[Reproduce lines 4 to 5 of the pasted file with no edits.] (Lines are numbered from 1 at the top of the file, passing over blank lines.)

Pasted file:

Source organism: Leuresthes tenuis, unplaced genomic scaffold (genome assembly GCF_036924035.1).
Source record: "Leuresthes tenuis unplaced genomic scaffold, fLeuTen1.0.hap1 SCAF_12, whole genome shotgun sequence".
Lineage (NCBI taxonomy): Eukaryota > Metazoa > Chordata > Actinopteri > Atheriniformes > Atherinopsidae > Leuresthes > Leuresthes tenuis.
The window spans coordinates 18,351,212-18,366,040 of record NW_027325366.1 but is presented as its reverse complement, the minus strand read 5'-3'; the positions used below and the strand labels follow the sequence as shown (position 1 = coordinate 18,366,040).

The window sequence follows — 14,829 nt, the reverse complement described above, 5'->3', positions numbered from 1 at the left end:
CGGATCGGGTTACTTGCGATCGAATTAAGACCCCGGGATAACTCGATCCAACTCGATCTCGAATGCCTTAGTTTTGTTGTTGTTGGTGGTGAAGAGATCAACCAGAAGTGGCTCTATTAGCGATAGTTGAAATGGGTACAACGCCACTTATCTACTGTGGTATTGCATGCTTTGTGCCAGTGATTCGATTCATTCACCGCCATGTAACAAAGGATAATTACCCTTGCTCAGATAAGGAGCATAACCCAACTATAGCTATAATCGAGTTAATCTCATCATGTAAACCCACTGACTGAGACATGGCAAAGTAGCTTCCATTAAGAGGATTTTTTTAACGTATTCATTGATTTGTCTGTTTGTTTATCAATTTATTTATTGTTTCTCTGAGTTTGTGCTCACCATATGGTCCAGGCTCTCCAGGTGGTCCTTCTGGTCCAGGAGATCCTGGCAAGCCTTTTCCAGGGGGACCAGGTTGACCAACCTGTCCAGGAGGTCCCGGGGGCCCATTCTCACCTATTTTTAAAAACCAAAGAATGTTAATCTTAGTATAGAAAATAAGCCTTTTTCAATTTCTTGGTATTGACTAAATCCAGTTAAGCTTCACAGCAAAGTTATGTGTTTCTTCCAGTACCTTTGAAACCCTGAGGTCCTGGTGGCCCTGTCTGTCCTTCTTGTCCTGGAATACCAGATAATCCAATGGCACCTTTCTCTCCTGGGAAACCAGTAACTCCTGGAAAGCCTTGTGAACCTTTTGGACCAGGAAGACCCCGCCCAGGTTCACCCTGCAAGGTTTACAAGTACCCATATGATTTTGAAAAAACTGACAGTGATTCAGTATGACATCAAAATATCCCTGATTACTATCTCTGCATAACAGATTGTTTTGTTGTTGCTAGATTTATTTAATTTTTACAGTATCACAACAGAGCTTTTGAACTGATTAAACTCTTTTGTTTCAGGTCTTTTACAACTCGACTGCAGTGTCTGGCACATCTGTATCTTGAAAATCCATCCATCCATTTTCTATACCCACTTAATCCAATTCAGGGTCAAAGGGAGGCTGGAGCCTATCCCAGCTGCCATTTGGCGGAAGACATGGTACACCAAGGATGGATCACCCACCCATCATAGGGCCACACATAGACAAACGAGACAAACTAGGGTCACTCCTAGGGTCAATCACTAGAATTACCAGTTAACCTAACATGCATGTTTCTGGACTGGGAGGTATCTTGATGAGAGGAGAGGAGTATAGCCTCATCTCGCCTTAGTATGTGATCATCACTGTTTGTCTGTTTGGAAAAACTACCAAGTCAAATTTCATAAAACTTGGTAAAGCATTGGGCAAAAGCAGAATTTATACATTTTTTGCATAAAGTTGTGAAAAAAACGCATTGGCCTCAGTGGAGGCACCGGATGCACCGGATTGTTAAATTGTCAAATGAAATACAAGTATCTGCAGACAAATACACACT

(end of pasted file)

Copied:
The window spans coordinates 18,351,212-18,366,040 of record NW_027325366.1 but is presented as its reverse complement, the minus strand read 5'-3'; the positions used below and the strand labels follow the sequence as shown (position 1 = coordinate 18,366,040).

The window sequence follows — 14,829 nt, the reverse complement described above, 5'->3', positions numbered from 1 at the left end: